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Even Scholarly Statistics Can Be Their Own Form of Click Bait

Mark J. Smith, CFP®, CPA/PFS, CIMA®
March 7, 2019

Click bait – those online headlines you can’t resist. They can be funny, intriguing, or panic inducing. No matter which category the headline falls into, if you click and react, the author has succeeded in their mission. When those reactions have the potential to wreak havoc on your financial plan, it’s time to take a step back and hit the pause button.


Even scholarly statistics can be their own form of click bait, twisted in a way that tells a story the author wants you to hear. Brian Wesbury, chief economist at First Trust Advisors L.P. in Chicago wrote a recent blog post which exemplifies this issue. Wesbury outlines the reactions people are having over reports about record high U.S. household debt, which stands currently at a record $15.9 trillion, higher even than in early 2008 when the number was $14.7. We all know what happened at that point – the Great Recession. So surely, one can infer that there’s another crisis just around the corner, right? That is enough to scare anyone and make them run out and make immediate changes to their portfolio as a defensive measure.


But hold on, Wesbury cautions. Things aren’t always what they seem. Introduce just one other variable into this scenario — household net worth — and suddenly, you have a very different viewpoint. As it turns out, household net worth has grown as well. The result is that household debt has fallen from 19% in 2008 to 12.7% now, and “households’ debt service is the lowest share of after-tax income since at least the 1980s.”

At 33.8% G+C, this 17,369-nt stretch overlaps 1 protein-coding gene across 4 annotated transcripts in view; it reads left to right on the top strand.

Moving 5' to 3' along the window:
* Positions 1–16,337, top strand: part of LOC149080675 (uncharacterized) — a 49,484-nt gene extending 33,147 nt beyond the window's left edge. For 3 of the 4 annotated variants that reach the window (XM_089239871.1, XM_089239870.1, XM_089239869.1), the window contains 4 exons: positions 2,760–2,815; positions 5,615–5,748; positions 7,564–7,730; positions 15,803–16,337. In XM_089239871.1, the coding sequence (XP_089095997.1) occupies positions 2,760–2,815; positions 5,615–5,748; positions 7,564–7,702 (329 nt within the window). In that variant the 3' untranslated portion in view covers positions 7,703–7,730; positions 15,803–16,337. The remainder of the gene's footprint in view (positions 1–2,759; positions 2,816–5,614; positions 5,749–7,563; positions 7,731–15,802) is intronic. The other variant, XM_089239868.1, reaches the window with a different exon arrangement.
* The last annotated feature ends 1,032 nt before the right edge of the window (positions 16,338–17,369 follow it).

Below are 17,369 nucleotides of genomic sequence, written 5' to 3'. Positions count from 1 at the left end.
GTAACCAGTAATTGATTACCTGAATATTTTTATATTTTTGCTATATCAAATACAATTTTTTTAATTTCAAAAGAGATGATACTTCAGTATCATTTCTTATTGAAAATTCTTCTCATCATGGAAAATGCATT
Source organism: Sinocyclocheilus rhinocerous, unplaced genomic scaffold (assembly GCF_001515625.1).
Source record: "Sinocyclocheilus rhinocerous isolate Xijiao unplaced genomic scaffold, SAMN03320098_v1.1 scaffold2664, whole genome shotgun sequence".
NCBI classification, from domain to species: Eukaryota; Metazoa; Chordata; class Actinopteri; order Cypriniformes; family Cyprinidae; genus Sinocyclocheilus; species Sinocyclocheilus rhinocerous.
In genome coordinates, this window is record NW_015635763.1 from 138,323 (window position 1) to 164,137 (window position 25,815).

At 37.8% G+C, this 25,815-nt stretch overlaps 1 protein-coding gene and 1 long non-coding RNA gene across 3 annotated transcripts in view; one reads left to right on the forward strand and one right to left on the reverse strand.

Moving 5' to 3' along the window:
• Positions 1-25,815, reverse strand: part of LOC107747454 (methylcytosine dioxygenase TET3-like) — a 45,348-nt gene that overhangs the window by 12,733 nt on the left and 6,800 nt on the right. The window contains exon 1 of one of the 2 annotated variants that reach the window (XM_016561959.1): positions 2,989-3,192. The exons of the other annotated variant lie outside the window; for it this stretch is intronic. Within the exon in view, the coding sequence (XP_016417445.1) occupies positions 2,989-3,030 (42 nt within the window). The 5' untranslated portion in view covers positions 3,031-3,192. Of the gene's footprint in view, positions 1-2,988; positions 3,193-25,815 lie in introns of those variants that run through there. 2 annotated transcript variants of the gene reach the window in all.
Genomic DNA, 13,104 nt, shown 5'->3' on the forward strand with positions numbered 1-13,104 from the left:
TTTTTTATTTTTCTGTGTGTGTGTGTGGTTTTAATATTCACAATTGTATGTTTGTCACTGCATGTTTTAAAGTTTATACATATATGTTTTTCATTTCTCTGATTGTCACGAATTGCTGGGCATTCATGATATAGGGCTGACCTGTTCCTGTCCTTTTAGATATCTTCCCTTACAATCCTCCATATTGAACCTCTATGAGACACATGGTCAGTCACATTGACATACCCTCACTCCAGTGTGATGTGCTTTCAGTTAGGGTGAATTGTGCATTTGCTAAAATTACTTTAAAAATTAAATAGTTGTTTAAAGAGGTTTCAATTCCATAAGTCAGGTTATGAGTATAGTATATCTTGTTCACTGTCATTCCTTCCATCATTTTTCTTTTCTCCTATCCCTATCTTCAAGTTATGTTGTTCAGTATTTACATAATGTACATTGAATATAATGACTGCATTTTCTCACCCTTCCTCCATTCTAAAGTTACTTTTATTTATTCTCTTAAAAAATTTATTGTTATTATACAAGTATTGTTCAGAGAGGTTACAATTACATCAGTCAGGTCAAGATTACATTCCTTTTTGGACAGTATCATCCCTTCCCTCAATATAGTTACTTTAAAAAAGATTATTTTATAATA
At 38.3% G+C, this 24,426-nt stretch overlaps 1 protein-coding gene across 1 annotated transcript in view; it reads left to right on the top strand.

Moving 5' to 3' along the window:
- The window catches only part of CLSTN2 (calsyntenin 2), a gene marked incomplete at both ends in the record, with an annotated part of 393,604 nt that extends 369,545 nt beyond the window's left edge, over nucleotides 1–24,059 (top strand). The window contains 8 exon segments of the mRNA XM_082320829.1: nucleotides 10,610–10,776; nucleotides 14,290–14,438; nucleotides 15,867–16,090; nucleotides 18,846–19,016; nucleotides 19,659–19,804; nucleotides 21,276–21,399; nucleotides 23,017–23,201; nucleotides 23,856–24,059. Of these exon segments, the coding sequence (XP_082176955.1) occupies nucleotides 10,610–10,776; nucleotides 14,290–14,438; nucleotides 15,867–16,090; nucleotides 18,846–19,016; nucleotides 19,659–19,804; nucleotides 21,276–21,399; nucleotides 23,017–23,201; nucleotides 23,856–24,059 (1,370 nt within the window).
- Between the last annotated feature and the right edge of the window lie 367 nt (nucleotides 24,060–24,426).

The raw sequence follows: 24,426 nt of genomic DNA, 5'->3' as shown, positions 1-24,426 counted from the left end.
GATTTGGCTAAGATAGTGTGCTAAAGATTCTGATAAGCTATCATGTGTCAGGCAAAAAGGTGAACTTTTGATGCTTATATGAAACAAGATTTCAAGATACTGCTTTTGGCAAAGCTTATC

Something that looked really scary on its own was actually good news.


What is the lesson for all of us?


1. Don’t believe everything you read these days.

In a vacuum, any statistic can be needlessly alarming.


2. Don’t make emotional investment decisions.

Call us before you let panic set in. Our philosophy relative to investing money is goal-based investing based on sound, structured advice designed to meet your personal financial goals through all market conditions.


We’re here to help you see the big picture and assess what the numbers mean as they relate to you.


If you have concerns, contact us. We’re happy to talk through any recent events, what might be on the horizon, and discuss your overall position. We can make adjustments as needed but know that we have your best interests at heart and are always monitoring events at the macro and micro levels. We can advise you if and when your investment strategies need to change according to market events.

The information has been obtained from sources considered to be reliable, but Raymond James does not guarantee that the foregoing material is accurate or complete. Any information is not a complete summary or statement of all available data necessary for making an investment decision and does not constitute a recommendation.This information does not purport to be a complete description of the developments referred to in this material. Links are being provided for informational purposes only. Raymond James is not affiliated with and does not endorse, authorize or sponsor any of the listed websites or their respective sponsors. Raymond James is not responsible for the content of any website or the collection or use of information regarding any website's users and/or members.

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